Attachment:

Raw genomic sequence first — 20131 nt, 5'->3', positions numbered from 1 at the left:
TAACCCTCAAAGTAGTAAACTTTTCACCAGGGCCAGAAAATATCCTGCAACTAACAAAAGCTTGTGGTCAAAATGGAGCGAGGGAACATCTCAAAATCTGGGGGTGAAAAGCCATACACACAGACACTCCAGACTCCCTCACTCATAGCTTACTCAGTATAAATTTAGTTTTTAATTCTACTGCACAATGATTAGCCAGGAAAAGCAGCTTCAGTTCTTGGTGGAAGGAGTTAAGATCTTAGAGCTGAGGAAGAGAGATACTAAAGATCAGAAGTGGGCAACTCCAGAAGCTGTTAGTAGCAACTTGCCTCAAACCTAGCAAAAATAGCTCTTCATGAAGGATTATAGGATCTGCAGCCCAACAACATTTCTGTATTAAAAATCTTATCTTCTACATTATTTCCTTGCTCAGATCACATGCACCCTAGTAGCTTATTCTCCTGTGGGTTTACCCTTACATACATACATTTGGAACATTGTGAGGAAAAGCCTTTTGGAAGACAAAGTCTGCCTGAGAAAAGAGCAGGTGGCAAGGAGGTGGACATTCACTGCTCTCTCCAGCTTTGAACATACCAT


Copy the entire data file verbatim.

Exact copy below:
Raw genomic sequence first — 20131 nt, 5'->3', positions numbered from 1 at the left:
TAACCCTCAAAGTAGTAAACTTTTCACCAGGGCCAGAAAATATCCTGCAACTAACAAAAGCTTGTGGTCAAAATGGAGCGAGGGAACATCTCAAAATCTGGGGGTGAAAAGCCATACACACAGACACTCCAGACTCCCTCACTCATAGCTTACTCAGTATAAATTTAGTTTTTAATTCTACTGCACAATGATTAGCCAGGAAAAGCAGCTTCAGTTCTTGGTGGAAGGAGTTAAGATCTTAGAGCTGAGGAAGAGAGATACTAAAGATCAGAAGTGGGCAACTCCAGAAGCTGTTAGTAGCAACTTGCCTCAAACCTAGCAAAAATAGCTCTTCATGAAGGATTATAGGATCTGCAGCCCAACAACATTTCTGTATTAAAAATCTTATCTTCTACATTATTTCCTTGCTCAGATCACATGCACCCTAGTAGCTTATTCTCCTGTGGGTTTACCCTTACATACATACATTTGGAACATTGTGAGGAAAAGCCTTTTGGAAGACAAAGTCTGCCTGAGAAAAGAGCAGGTGGCAAGGAGGTGGACATTCACTGCTCTCTCCAGCTTTGAACATACCAT